Three years ago my dear friend Stacy and her sweet little family started a Thankful Tree in their neighborhood. I thought this was the neatest idea and last year, with some helpful tips from her and the enthusiastic support of my husband, we decided to do one in our neighborhood.
Our first year was a little rough. Between icky weather, last minute planning and sick kids, we got a pretty late start in putting our tree out. I think we had everything in place maybe 10 days before Thanksgiving. Even with short notice and a Charlie Brown looking thankful tree, we still had a few neighbors who participated and enthusiastically applauded our efforts.
Here’s look at our tree from last year. (you can click on the pictures to get a better view!)
This year, armed with a little more experience and determination, we began talking about our tree in September and starting gathering supplies in early October.
Below is a pic of our last day with the tree up! We had a little under 20 Thankful Cards!! We did quite a few of our own but several families participated and it was just a thrill to walk by every few days and see a new card on our tree!
I’d love to share with you what we did to prepare this year for our Thankful Tree. I know that there were at least 2 standing in the Plano area. I hope this will spread to other neighborhoods where I live and elsewhere. I challenge you to read what we did and consider doing something similar in your neighborhood next year!
First I made a sign. I took foam letter stickers and placed them on a spare board of plywood leftover from another project. Then I took some blue spray paint and went to town. Once it dried I peeled off the stickers and the words remained (thankfully!) I took my glue gun and attached a few fake leaves and an acorn and ta dah..we had a sign. (One thing I learned is that I should have sealed/treated the wood. It started warping after the first rain. It still looked good after a month of manic weather but I doubt it will be around for years and years of Thankful Trees).
Although our neighborhood does not have a HOA we do have a Neighborhood Watch as well as a nifty Social Community where you can do everything from sell a bookshelf to ask for a referral for a plumber by posting on their site. Last year we sent out an email explaining our tree on the Social Site but that was it. This year we decided to increase our efforts and made these thankful bags. We filled them with candy and a laminated thankful tag (more on that in a minute). Then we attached a letter explaining our Thankful Tree and inviting them to add a note of thankfulness to our tree!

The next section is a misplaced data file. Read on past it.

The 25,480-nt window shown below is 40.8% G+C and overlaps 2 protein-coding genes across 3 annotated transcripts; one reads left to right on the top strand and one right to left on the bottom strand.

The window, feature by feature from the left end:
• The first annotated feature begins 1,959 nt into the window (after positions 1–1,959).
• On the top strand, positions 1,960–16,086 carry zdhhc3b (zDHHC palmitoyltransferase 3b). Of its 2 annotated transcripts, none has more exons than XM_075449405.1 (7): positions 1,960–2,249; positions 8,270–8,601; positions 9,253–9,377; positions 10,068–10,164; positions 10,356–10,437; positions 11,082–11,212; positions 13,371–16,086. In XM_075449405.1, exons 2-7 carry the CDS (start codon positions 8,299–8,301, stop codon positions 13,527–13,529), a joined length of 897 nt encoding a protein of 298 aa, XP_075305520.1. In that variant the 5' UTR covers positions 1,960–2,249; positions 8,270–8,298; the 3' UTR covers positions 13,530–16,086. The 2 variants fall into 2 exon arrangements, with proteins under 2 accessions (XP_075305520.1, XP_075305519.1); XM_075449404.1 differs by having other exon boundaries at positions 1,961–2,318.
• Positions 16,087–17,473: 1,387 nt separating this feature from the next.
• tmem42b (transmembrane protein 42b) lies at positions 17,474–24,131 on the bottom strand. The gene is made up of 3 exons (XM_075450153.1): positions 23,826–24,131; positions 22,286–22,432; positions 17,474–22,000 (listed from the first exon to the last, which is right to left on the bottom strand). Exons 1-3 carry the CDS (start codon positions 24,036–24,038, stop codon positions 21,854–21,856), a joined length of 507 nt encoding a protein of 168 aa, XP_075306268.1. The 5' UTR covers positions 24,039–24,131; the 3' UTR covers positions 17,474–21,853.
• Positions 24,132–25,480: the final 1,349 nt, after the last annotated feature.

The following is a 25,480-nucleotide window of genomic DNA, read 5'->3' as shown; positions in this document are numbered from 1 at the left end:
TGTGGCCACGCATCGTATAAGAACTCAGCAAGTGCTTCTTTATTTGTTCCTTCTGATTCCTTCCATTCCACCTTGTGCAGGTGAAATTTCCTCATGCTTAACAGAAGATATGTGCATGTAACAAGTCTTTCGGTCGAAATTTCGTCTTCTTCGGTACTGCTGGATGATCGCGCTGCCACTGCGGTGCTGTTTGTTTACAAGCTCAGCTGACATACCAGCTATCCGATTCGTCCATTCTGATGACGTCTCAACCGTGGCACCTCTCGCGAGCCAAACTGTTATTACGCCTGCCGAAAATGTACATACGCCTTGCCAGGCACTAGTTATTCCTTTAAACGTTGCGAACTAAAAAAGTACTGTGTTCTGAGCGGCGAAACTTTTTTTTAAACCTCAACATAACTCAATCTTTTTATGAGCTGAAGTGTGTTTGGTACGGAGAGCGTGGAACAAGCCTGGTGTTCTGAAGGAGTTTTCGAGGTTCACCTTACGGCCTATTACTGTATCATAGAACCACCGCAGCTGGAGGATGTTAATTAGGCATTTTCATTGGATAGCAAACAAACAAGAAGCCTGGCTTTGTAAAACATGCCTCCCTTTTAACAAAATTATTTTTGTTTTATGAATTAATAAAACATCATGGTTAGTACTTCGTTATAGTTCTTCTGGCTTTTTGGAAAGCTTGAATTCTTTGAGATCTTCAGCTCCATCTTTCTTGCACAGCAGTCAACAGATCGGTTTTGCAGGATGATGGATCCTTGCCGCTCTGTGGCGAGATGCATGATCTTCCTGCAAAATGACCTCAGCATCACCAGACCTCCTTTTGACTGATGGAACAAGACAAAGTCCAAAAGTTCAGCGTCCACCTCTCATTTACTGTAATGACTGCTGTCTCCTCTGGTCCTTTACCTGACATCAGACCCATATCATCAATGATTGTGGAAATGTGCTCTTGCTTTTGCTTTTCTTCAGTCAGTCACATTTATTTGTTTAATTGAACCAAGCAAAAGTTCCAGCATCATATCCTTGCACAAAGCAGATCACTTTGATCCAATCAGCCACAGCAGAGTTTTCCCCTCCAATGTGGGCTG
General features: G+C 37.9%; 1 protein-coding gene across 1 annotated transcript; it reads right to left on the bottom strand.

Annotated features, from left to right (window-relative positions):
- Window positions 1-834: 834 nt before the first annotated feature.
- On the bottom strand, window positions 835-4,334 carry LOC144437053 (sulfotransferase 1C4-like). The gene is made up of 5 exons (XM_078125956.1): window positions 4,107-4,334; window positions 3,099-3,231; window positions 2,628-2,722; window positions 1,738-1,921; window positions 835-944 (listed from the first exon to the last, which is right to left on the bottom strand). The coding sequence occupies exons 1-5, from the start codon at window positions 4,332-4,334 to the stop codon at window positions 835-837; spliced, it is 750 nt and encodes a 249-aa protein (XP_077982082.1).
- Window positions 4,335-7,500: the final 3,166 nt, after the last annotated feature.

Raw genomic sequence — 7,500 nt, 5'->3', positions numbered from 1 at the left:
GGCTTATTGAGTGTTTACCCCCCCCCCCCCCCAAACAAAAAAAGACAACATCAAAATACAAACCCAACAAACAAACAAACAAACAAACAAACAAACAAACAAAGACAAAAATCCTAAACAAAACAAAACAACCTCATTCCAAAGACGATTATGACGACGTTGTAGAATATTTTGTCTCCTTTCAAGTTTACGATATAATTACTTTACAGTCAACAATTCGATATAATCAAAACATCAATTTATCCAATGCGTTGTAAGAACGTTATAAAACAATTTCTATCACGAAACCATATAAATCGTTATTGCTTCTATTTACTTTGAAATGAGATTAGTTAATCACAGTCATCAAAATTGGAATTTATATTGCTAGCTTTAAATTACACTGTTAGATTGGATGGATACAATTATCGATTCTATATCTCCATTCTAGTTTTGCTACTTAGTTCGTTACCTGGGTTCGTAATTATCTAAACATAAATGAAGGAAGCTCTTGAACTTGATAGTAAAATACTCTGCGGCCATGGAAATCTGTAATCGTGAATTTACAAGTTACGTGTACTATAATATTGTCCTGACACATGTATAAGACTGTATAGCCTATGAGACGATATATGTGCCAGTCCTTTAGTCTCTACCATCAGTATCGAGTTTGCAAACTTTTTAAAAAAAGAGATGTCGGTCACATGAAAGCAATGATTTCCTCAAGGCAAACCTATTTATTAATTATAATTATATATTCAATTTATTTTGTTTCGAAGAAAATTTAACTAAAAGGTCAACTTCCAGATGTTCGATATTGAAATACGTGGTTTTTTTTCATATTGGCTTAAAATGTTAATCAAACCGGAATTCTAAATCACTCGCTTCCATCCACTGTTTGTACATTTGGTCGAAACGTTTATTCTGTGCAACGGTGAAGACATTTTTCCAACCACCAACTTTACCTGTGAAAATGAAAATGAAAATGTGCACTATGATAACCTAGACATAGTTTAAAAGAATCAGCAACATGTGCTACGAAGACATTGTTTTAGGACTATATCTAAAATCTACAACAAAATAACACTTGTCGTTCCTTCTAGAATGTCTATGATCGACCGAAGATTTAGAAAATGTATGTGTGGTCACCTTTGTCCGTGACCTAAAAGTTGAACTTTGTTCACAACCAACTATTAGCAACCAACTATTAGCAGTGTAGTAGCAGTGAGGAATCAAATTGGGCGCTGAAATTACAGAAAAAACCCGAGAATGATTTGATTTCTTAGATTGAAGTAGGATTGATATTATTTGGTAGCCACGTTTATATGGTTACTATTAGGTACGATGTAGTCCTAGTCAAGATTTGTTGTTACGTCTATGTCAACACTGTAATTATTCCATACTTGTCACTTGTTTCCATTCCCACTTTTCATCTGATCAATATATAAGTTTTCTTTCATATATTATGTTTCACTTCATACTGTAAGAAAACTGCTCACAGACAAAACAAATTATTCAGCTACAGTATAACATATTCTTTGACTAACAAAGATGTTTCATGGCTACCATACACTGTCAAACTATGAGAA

Then came the fun part. Putting up our Thankful Tree! The kids were a great help this year.
We learned from last year that level ground and the proper supplies are key in making sure our tree can survive the uncertainty of November’s weather. Last year our tree fell down a few times! Loaded with that knowledge, my husband identified a level area in our yard that still was close enough to the public sidewalk that neighbors would feel good about walking into our yard. He then leveled the ground even more with his shovel.
Basic supplies needed to make a thankful tree include a 5 gallon bucket, about 70 pounds of playground sand, and a tree branch. Total cost for these items was about $10. Not bad. I purchased some pretty burlap from Hobby Lobby last year with the tree in mind. I can’t remember how much it was but as frugal as I tend to be it couldn’t have been too much. And I had twine and scrapbook paper for the actual Thankful Cards on hand. Laminating the cards was $1.50. I already had brown paper bags and the price for the candy was minimal. So a very inexpensive creation!
And now back to those thankful bags and laminated cards. First the thankful tags. Thanks to the wisdom of Stacy, we learned that it was a wise idea to laminate the cards so they could handle the weather. One night of rain and our paper thank you’s would have been ruined. So laminating them is a definite must unless you can keep your tree out of the elements or guarantee no snow or sleet or rain for the entire month of November.
Armed with our goody bags, red wagon and children, we set off to deliver our Thankful Bags to 30 of our closest neighbors.
Delivery day was the day AFTER Halloween which my son had participated in and fully understood for the first time this year so it was really neat to see the reverse concept taking place for him. Instead of knocking on doors and asking for something we were going up to our neighbors’ doors and leaving a gift for them.
Our Thankful Tree was up for 30 days and during that time, we saw thankful notes for freedom, the ability to vote, for babies on the way and friendships. It was such a neat neat experience. We are hopeful that our community of thankful cards will continue and that this will spread to other neighborhoods in the years to come!